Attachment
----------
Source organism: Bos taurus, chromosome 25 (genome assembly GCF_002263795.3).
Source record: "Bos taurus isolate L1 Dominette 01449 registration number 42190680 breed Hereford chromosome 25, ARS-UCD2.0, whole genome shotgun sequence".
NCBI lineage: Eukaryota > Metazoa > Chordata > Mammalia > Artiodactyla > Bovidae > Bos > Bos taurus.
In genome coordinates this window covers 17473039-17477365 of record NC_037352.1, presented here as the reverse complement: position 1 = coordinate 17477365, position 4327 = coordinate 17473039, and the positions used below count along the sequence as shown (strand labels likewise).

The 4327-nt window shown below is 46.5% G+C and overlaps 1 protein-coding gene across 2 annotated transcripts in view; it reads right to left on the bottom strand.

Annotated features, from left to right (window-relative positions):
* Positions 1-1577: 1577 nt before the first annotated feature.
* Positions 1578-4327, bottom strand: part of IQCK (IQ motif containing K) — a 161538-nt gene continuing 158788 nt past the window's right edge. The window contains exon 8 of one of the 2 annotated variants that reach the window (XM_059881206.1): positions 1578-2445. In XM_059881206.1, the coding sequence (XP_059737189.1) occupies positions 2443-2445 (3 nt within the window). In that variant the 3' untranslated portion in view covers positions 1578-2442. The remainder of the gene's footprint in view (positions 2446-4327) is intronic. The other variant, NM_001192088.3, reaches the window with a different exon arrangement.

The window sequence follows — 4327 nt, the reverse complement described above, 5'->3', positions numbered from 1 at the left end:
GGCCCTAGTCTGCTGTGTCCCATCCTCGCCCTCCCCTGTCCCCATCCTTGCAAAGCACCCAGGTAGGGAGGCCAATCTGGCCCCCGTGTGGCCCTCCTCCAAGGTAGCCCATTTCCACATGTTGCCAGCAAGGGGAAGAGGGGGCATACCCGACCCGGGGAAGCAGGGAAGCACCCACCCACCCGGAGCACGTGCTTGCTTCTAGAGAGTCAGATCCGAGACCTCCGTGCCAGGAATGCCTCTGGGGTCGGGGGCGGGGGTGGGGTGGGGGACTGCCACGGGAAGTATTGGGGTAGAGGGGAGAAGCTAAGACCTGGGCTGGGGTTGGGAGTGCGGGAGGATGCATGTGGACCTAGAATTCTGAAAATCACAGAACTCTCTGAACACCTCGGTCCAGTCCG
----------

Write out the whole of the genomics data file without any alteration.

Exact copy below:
Source organism: Bos taurus, chromosome 25 (genome assembly GCF_002263795.3).
Source record: "Bos taurus isolate L1 Dominette 01449 registration number 42190680 breed Hereford chromosome 25, ARS-UCD2.0, whole genome shotgun sequence".
NCBI lineage: Eukaryota > Metazoa > Chordata > Mammalia > Artiodactyla > Bovidae > Bos > Bos taurus.
In genome coordinates this window covers 17473039-17477365 of record NC_037352.1, presented here as the reverse complement: position 1 = coordinate 17477365, position 4327 = coordinate 17473039, and the positions used below count along the sequence as shown (strand labels likewise).

The 4327-nt window shown below is 46.5% G+C and overlaps 1 protein-coding gene across 2 annotated transcripts in view; it reads right to left on the bottom strand.

Annotated features, from left to right (window-relative positions):
* Positions 1-1577: 1577 nt before the first annotated feature.
* Positions 1578-4327, bottom strand: part of IQCK (IQ motif containing K) — a 161538-nt gene continuing 158788 nt past the window's right edge. The window contains exon 8 of one of the 2 annotated variants that reach the window (XM_059881206.1): positions 1578-2445. In XM_059881206.1, the coding sequence (XP_059737189.1) occupies positions 2443-2445 (3 nt within the window). In that variant the 3' untranslated portion in view covers positions 1578-2442. The remainder of the gene's footprint in view (positions 2446-4327) is intronic. The other variant, NM_001192088.3, reaches the window with a different exon arrangement.

The window sequence follows — 4327 nt, the reverse complement described above, 5'->3', positions numbered from 1 at the left end:
GGCCCTAGTCTGCTGTGTCCCATCCTCGCCCTCCCCTGTCCCCATCCTTGCAAAGCACCCAGGTAGGGAGGCCAATCTGGCCCCCGTGTGGCCCTCCTCCAAGGTAGCCCATTTCCACATGTTGCCAGCAAGGGGAAGAGGGGGCATACCCGACCCGGGGAAGCAGGGAAGCACCCACCCACCCGGAGCACGTGCTTGCTTCTAGAGAGTCAGATCCGAGACCTCCGTGCCAGGAATGCCTCTGGGGTCGGGGGCGGGGGTGGGGTGGGGGACTGCCACGGGAAGTATTGGGGTAGAGGGGAGAAGCTAAGACCTGGGCTGGGGTTGGGAGTGCGGGAGGATGCATGTGGACCTAGAATTCTGAAAATCACAGAACTCTCTGAACACCTCGGTCCAGTCCG